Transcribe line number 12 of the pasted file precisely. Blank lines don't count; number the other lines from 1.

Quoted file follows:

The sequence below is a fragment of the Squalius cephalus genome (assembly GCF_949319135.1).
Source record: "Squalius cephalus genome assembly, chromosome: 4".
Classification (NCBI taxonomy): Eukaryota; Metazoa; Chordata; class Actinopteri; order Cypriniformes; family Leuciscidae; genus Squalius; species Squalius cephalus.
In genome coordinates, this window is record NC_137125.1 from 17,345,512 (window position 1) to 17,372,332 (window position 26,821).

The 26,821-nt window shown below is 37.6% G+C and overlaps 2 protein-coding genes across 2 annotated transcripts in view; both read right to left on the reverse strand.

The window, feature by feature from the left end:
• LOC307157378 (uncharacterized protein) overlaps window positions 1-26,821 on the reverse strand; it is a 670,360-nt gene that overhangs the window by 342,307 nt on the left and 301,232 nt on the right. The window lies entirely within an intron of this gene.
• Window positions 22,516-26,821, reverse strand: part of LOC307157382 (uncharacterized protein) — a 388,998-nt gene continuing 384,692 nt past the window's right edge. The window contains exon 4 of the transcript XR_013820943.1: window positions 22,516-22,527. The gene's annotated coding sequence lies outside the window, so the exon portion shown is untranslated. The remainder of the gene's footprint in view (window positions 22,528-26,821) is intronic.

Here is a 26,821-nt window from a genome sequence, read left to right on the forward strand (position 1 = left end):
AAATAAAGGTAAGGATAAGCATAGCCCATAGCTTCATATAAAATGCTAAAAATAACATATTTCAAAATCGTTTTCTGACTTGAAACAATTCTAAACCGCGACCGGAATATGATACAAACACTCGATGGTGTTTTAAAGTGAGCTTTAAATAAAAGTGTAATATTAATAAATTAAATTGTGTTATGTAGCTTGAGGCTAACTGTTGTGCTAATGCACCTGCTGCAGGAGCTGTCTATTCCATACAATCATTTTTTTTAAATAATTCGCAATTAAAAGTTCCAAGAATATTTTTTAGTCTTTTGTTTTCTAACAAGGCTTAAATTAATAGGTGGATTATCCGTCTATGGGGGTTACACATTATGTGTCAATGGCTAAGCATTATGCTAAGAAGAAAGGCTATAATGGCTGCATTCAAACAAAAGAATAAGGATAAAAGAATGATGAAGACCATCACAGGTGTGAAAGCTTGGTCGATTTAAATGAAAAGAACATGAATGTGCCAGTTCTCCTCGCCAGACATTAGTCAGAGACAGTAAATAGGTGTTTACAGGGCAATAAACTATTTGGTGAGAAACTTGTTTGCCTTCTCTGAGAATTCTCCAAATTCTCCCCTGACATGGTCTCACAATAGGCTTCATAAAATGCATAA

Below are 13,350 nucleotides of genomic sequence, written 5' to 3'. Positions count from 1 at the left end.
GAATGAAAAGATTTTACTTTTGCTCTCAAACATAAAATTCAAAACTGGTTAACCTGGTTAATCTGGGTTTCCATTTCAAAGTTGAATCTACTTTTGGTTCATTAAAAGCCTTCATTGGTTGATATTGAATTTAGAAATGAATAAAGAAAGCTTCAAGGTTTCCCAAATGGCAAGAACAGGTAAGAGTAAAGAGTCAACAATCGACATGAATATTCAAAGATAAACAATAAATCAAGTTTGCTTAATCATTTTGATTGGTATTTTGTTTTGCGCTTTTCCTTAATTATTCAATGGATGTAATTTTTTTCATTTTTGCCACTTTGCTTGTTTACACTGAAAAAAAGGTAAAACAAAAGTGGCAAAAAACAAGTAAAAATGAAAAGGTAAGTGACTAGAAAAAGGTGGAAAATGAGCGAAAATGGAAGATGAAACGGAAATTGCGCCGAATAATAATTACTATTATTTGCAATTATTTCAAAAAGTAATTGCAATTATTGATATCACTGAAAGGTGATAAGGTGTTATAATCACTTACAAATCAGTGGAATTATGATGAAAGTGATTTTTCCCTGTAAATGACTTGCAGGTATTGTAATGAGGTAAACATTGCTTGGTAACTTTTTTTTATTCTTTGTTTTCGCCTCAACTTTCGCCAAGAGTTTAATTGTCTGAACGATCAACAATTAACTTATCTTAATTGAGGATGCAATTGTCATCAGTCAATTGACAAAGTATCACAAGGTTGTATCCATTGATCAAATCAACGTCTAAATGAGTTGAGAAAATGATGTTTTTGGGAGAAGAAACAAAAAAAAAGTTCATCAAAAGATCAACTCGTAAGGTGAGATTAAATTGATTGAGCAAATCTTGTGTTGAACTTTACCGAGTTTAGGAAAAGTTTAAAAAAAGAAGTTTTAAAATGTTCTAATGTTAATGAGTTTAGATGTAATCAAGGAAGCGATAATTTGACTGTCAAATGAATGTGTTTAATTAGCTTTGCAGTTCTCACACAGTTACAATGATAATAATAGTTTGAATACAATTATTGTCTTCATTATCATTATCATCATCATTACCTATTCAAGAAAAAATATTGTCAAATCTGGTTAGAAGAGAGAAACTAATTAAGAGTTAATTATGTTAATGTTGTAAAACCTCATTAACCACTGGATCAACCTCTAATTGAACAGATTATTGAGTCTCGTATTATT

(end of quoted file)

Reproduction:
GAATGAAAAGATTTTACTTTTGCTCTCAAACATAAAATTCAAAACTGGTTAACCTGGTTAATCTGGGTTTCCATTTCAAAGTTGAATCTACTTTTGGTTCATTAAAAGCCTTCATTGGTTGATATTGAATTTAGAAATGAATAAAGAAAGCTTCAAGGTTTCCCAAATGGCAAGAACAGGTAAGAGTAAAGAGTCAACAATCGACATGAATATTCAAAGATAAACAATAAATCAAGTTTGCTTAATCATTTTGATTGGTATTTTGTTTTGCGCTTTTCCTTAATTATTCAATGGATGTAATTTTTTTCATTTTTGCCACTTTGCTTGTTTACACTGAAAAAAAGGTAAAACAAAAGTGGCAAAAAACAAGTAAAAATGAAAAGGTAAGTGACTAGAAAAAGGTGGAAAATGAGCGAAAATGGAAGATGAAACGGAAATTGCGCCGAATAATAATTACTATTATTTGCAATTATTTCAAAAAGTAATTGCAATTATTGATATCACTGAAAGGTGATAAGGTGTTATAATCACTTACAAATCAGTGGAATTATGATGAAAGTGATTTTTCCCTGTAAATGACTTGCAGGTATTGTAATGAGGTAAACATTGCTTGGTAACTTTTTTTTATTCTTTGTTTTCGCCTCAACTTTCGCCAAGAGTTTAATTGTCTGAACGATCAACAATTAACTTATCTTAATTGAGGATGCAATTGTCATCAGTCAATTGACAAAGTATCACAAGGTTGTATCCATTGATCAAATCAACGTCTAAATGAGTTGAGAAAATGATGTTTTTGGGAGAAGAAACAAAAAAAAAGTTCATCAAAAGATCAACTCGTAAGGTGAGATTAAATTGATTGAGCAAATCTTGTGTTGAACTTTACCGAGTTTAGGAAAAGTTTAAAAAAAGAAGTTTTAAAATGTTCTAATGTTAATGAGTTTAGATGTAATCAAGGAAGCGATAATTTGACTGTCAAATGAATGTGTTTAATTAGCTTTGCAGTTCTCACACAGTTACAATGATAATAATAGTTTGAATACAATTATTGTCTTCATTATCATTATCATCATCATTACCTATTCAAGAAAAAATATTGTCAAATCTGGTTAGAAGAGAGAAACTAATTAAGAGTTAATTATGTTAATGTTGTAAAACCTCATTAACCACTGGATCAACCTCTAATTGAACAGATTATTGAGTCTCGTATTATT